Are your barns safe from the trauma a fire would bring? To reduce these tragedies, Humane Society International/Canada is calling on governments to legislate better safety criteria for confined animals.
There are things an individual farmer can do to be in compliance with proposed safety standards, said Riana Topan, farm animal welfare specialist for the group. She said a recent humane society report includes basic recommendations for producers who want to reduce the fire risk for their livestock.
“Based on the research we did, we’ve pulled out some of the most important steps a farmer can take to improve the safety of his animals,” said Topan. There are 22 recommendations and the main six are covered here.
“These are concrete things a farmer can implement on his farm, such as water storage on site or barn blueprints and fire plan ready in the house so they can share them with first responders.
“Until we did this report, there simply wasn’t much information available on barn fires and what you can do about them. It’s not only the tragedy of animals, there’s also the economic impact and the impact in the community.
“And I think farmers themselves can encourage governments to establish criteria for things like industrial-calibre fire detection systems and sprinkler systems. Farmers have the ability to lobby for a better fire safety code.”
Water is the top priority. Few farms have access to water pipelines. Water tanks on fire trucks have a limited volume. A water source must be able to support high-volume, high-pressure pumpers and be easily accessible. Irrigation wells and ponds should be close enough to barn structures to be considered as a reliable water source. If a nearby dugout is used, a pump-out hole should be kept open through the winter.
Automatic sprinkler systems are the ideal method for saving barns and livestock. The water starts spraying as soon as the detection system senses fire.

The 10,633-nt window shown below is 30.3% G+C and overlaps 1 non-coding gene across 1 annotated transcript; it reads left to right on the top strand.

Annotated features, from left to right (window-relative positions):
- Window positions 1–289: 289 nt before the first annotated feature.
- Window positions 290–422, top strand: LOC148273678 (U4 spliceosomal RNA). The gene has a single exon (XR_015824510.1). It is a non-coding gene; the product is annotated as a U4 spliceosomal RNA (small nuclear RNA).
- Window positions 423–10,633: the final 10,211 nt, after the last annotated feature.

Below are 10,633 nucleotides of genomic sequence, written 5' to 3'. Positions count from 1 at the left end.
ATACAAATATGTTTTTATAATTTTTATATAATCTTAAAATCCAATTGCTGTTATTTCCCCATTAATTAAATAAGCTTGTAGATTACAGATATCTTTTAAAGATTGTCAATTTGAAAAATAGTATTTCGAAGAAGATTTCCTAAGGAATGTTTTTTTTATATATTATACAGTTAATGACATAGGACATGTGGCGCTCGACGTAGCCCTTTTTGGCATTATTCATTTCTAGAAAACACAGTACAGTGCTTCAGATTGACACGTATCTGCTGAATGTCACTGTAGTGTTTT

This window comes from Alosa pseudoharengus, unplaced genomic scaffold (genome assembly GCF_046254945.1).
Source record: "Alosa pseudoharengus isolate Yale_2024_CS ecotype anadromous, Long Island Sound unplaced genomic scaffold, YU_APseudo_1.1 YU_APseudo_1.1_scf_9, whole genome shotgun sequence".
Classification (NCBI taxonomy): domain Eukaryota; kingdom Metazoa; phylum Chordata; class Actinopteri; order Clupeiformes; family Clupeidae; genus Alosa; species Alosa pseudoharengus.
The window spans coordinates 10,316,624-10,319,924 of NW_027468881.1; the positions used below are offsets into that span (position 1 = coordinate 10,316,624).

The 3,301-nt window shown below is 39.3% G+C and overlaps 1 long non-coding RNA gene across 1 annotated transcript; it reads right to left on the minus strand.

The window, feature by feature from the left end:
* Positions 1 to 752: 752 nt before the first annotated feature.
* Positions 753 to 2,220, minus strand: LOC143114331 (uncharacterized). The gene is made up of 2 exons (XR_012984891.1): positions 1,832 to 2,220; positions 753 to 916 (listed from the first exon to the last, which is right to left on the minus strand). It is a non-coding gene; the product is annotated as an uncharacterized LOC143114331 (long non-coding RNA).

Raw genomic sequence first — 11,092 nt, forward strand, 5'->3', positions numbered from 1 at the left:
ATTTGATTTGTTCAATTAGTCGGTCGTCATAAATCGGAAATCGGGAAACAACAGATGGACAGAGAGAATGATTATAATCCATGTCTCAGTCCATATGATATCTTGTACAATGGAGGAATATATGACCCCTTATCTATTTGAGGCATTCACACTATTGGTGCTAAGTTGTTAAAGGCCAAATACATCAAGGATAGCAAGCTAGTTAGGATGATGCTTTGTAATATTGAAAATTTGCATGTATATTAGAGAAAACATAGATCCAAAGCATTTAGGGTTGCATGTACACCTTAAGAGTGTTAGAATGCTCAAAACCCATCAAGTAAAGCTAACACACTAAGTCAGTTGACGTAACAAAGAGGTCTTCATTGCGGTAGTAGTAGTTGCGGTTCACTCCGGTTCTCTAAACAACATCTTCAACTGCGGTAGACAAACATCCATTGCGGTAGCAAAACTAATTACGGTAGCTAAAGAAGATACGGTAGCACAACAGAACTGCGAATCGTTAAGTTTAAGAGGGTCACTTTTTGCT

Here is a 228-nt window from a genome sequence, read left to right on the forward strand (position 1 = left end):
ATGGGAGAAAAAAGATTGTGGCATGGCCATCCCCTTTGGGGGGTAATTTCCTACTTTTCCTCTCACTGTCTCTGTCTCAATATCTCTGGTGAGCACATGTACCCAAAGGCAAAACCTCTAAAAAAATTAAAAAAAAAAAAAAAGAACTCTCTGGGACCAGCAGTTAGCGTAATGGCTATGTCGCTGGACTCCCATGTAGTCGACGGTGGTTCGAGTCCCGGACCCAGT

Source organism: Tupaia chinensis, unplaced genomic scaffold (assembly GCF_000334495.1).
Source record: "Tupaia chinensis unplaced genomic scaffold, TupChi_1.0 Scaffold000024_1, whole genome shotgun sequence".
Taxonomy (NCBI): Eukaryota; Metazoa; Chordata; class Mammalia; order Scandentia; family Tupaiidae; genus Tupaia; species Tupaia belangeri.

However, a sprinkler is of no value unless it is automatically fed by a reliable source of water and power. The system should have its own dedicated power generator away from the barn in case of power outages.
Smoke, heat and carbon monoxide detection should be installed to allow the quickest automatic alert to first responders and the farmer. A combination of flashing lights in visible locations and alarms that can be heard from inside and outside the building should also be installed. Thermographic inspections should be conducted annually. Some insurance companies offer this as a service to policyholders. Detailed electrical inspections should also be conducted annually.
An electrical system that passes inspection one year may have developed problems by the following year, caused by rodents and moisture.
Fire separation should be employed in all new barn construction. Firewalls consist of hollow concrete blocks. A firewall provides a 60-minute window of fire containment.
In comparison Douglas fir only provides 30 minutes of containment. A firewall with a 60-minute rating should enclose the standby generators and all equipment rooms. Fire separation measures allow for farmers and fire departments to extinguish fire before it spreads through the building.
“Fire spreads by radiation to neighbouring buildings when materials absorb enough heat and begin to smoulder and then burn. Providing enough distance between all buildings helps minimize heat gain between the source of the fire and the surfaces of adjacent buildings,” the report said.
“This distance gives firefighters the opportunity to apply water to the nearby building surfaces in an effort to reduce surface temperatures of both the burning barn and neighboring buildings.”
Fire extinguishers are of little value in fighting a full force fire once it gains a foothold, but they can contain small fires at the source.
All barn structures that house animals should be equipped with a minimum of a five-pound ABC extinguisher at every exit and in all mechanical, electrical and feed rooms, the report recommends.
Any room with a standby generator should be equipped with a minimum 10-pound ABC fire extinguisher.
All staff who work in the barn should be trained in the use of fire extinguishers and should have practice drills once a year.
Annual fire department inspections can catch hazards that farmers may not be aware of. Inspections will reduce the chances of fire caused by combustible materials such as hay near heating devices or mechanical equipment and ensuring combustibles are not stored under electrical panels.
Fire departments make sure heating devices meet the required safety distances and have the necessary barriers to ensure animals cannot reach them.
Farmers are responsible for educating themselves about the hazard of barn fires and for training employees on necessary firefighting measures. This training should cover the proper use and location of fire extinguishers, an evacuation plan for employees and animals and instructions on any other prevention and suppression tools the farm provides.